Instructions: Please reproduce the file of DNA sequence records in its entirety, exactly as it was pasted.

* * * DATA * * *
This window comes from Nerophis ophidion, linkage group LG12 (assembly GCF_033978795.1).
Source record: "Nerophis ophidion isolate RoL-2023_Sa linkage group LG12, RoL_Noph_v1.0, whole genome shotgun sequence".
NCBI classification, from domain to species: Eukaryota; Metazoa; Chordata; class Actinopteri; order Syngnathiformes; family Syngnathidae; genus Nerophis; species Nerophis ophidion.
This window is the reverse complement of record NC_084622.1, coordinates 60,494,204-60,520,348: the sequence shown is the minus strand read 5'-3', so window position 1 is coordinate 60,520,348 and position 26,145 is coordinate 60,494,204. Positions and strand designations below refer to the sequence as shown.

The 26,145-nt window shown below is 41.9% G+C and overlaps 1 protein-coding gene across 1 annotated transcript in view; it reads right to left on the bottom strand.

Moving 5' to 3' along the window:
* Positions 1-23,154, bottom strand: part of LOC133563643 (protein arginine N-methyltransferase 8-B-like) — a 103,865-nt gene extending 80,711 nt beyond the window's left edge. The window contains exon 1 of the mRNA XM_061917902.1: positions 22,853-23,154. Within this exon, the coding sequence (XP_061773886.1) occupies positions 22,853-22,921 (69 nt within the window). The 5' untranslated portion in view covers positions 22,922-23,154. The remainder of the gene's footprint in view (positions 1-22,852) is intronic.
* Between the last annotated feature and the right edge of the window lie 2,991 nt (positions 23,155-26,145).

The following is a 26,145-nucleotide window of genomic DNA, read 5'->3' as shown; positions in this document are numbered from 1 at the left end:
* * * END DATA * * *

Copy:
This window comes from Nerophis ophidion, linkage group LG12 (assembly GCF_033978795.1).
Source record: "Nerophis ophidion isolate RoL-2023_Sa linkage group LG12, RoL_Noph_v1.0, whole genome shotgun sequence".
NCBI classification, from domain to species: Eukaryota; Metazoa; Chordata; class Actinopteri; order Syngnathiformes; family Syngnathidae; genus Nerophis; species Nerophis ophidion.
This window is the reverse complement of record NC_084622.1, coordinates 60,494,204-60,520,348: the sequence shown is the minus strand read 5'-3', so window position 1 is coordinate 60,520,348 and position 26,145 is coordinate 60,494,204. Positions and strand designations below refer to the sequence as shown.

The 26,145-nt window shown below is 41.9% G+C and overlaps 1 protein-coding gene across 1 annotated transcript in view; it reads right to left on the bottom strand.

Moving 5' to 3' along the window:
* Positions 1-23,154, bottom strand: part of LOC133563643 (protein arginine N-methyltransferase 8-B-like) — a 103,865-nt gene extending 80,711 nt beyond the window's left edge. The window contains exon 1 of the mRNA XM_061917902.1: positions 22,853-23,154. Within this exon, the coding sequence (XP_061773886.1) occupies positions 22,853-22,921 (69 nt within the window). The 5' untranslated portion in view covers positions 22,922-23,154. The remainder of the gene's footprint in view (positions 1-22,852) is intronic.
* Between the last annotated feature and the right edge of the window lie 2,991 nt (positions 23,155-26,145).

The following is a 26,145-nucleotide window of genomic DNA, read 5'->3' as shown; positions in this document are numbered from 1 at the left end: